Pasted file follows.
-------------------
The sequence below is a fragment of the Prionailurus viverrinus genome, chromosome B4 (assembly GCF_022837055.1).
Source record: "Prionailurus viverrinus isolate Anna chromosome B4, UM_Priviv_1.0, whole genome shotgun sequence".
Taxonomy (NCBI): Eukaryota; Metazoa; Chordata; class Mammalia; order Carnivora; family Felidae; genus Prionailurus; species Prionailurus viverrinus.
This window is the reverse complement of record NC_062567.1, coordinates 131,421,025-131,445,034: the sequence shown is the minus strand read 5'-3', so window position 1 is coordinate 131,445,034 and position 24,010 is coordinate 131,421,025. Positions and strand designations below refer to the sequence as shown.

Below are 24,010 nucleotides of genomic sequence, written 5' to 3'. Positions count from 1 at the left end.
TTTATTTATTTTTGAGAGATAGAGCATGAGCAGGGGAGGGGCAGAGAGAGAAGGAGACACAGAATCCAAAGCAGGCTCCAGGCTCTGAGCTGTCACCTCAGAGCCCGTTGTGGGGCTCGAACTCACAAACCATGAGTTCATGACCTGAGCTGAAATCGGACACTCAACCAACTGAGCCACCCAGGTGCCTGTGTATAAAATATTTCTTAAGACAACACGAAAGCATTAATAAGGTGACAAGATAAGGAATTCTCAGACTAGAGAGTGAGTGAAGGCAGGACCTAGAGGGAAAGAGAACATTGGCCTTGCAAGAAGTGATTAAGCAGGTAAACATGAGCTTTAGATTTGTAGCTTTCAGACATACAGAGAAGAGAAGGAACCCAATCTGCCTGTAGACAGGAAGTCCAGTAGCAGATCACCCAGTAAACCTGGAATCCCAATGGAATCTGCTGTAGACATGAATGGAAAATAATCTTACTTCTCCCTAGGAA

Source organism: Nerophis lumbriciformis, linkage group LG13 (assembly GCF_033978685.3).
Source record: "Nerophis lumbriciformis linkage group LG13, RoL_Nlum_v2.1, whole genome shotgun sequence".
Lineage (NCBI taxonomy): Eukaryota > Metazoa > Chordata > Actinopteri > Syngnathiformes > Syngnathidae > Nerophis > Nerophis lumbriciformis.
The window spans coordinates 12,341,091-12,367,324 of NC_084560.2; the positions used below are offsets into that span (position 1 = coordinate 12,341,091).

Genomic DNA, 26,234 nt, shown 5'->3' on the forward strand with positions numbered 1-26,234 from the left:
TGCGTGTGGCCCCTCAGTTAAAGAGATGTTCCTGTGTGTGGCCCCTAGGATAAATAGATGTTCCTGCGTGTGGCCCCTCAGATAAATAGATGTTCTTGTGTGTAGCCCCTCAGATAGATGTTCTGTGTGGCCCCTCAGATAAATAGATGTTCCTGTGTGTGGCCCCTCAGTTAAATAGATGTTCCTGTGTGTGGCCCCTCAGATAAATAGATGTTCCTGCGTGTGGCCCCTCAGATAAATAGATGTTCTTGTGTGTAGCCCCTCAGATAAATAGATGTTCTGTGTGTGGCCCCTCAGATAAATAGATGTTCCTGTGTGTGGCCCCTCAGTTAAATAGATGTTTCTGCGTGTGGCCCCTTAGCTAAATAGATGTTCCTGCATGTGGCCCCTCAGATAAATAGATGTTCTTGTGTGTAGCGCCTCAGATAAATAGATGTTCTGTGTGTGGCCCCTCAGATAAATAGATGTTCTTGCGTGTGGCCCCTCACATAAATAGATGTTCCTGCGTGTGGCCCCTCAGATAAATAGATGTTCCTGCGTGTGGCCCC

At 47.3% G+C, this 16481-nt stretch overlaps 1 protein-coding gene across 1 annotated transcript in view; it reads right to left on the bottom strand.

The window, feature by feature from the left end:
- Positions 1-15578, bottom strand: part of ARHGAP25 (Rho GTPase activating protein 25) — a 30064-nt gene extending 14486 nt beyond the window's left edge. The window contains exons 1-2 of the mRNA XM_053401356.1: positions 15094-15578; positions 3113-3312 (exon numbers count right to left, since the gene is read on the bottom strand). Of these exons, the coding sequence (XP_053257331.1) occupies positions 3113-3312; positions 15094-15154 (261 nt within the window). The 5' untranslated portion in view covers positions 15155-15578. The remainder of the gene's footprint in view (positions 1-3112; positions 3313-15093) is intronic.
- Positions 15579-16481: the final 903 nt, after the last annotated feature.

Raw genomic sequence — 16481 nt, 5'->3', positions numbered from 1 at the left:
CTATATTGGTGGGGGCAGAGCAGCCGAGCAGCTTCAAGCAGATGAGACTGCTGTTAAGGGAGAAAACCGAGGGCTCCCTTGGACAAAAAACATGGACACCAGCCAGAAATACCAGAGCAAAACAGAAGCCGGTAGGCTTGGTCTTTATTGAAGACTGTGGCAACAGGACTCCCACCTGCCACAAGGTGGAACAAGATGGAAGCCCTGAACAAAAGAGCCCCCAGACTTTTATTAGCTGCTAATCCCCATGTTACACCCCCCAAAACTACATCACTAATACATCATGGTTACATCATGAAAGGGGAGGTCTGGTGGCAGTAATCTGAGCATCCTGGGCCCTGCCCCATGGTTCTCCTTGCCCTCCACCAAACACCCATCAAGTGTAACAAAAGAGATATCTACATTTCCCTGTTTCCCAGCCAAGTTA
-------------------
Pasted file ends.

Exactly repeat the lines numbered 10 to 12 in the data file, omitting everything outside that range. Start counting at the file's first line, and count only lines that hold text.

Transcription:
The window spans coordinates 12,341,091-12,367,324 of NC_084560.2; the positions used below are offsets into that span (position 1 = coordinate 12,341,091).

Genomic DNA, 26,234 nt, shown 5'->3' on the forward strand with positions numbered 1-26,234 from the left:
TGCGTGTGGCCCCTCAGTTAAAGAGATGTTCCTGTGTGTGGCCCCTAGGATAAATAGATGTTCCTGCGTGTGGCCCCTCAGATAAATAGATGTTCTTGTGTGTAGCCCCTCAGATAGATGTTCTGTGTGGCCCCTCAGATAAATAGATGTTCCTGTGTGTGGCCCCTCAGTTAAATAGATGTTCCTGTGTGTGGCCCCTCAGATAAATAGATGTTCCTGCGTGTGGCCCCTCAGATAAATAGATGTTCTTGTGTGTAGCCCCTCAGATAAATAGATGTTCTGTGTGTGGCCCCTCAGATAAATAGATGTTCCTGTGTGTGGCCCCTCAGTTAAATAGATGTTTCTGCGTGTGGCCCCTTAGCTAAATAGATGTTCCTGCATGTGGCCCCTCAGATAAATAGATGTTCTTGTGTGTAGCGCCTCAGATAAATAGATGTTCTGTGTGTGGCCCCTCAGATAAATAGATGTTCTTGCGTGTGGCCCCTCACATAAATAGATGTTCCTGCGTGTGGCCCCTCAGATAAATAGATGTTCCTGCGTGTGGCCCC